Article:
The United States has imposed sanctions on Zimbabwe’s state security minister, Owen Ncube, over what it says is credible information of his involvement in “gross violations of human rights,” US Secretary of State Mike Pompeo said on Friday.
Pompeo said in a statement that Washington was troubled by the “Zimbabwean government’s use of state-sanctioned violence against” protesters, opposition leaders, and labor leaders.
Two years after the ouster of Zimbabwe’s longtime ruler Robert Mugabe by the army and President Emmerson Mnangagwa, people are still grappling with triple-digit inflation and shortages of basic goods like fuel.
Last month, doctors took to the streets after Peter Magombeyi, their union leader and one of the organizers of an effort to demand higher wages for state doctors, went missing.
Ncube said at the time that Magombeyi’s case was being treated as a disappearance, not an abduction, as his colleagues have alleged.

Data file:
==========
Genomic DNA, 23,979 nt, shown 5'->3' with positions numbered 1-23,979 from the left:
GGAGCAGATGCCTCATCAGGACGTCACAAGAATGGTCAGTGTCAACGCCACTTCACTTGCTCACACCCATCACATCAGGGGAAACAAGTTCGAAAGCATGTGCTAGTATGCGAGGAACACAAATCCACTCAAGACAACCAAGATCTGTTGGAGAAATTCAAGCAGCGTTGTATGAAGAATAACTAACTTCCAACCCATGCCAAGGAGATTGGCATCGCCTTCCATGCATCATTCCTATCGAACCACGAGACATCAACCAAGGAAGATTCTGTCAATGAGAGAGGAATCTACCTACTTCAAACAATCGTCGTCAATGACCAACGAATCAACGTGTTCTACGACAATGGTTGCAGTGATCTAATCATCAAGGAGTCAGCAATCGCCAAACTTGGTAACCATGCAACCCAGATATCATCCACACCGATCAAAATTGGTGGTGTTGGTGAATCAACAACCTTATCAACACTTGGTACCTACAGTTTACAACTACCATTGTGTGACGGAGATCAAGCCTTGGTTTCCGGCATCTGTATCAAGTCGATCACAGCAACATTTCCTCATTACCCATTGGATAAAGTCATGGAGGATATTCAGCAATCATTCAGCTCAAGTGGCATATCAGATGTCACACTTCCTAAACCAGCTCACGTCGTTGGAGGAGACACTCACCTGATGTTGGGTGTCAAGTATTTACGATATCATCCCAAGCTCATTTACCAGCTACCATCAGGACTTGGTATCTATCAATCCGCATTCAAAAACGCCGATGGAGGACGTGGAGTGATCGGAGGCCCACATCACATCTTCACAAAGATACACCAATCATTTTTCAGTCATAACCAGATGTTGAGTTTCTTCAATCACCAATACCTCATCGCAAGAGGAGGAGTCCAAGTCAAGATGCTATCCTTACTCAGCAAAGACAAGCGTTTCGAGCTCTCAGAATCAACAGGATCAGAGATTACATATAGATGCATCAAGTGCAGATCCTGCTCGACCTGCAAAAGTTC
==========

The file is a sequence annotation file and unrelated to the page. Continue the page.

Human rights groups say they have recorded more than 20 cases of abductions of activists by state security agents since January. The government denies any involvement.
Meanwhile, Mnangagwa on Friday described Western sanctions as a “cancer” sapping the economy, and his supporters denounced the measures during marches held around the country.
Mnangagwa, like Mugabe, blames the sanctions imposed by the United States and European Union since 2001 for the economic ills and says they are intended to remove his party from power.
“Every part and sector of our economy has been affected by these sanctions like a cancer,” Mnangagwa told a sparse crowd in Harare’s 60,000-seater national stadium. “Enough is enough, remove them. Remove these sanctions now!”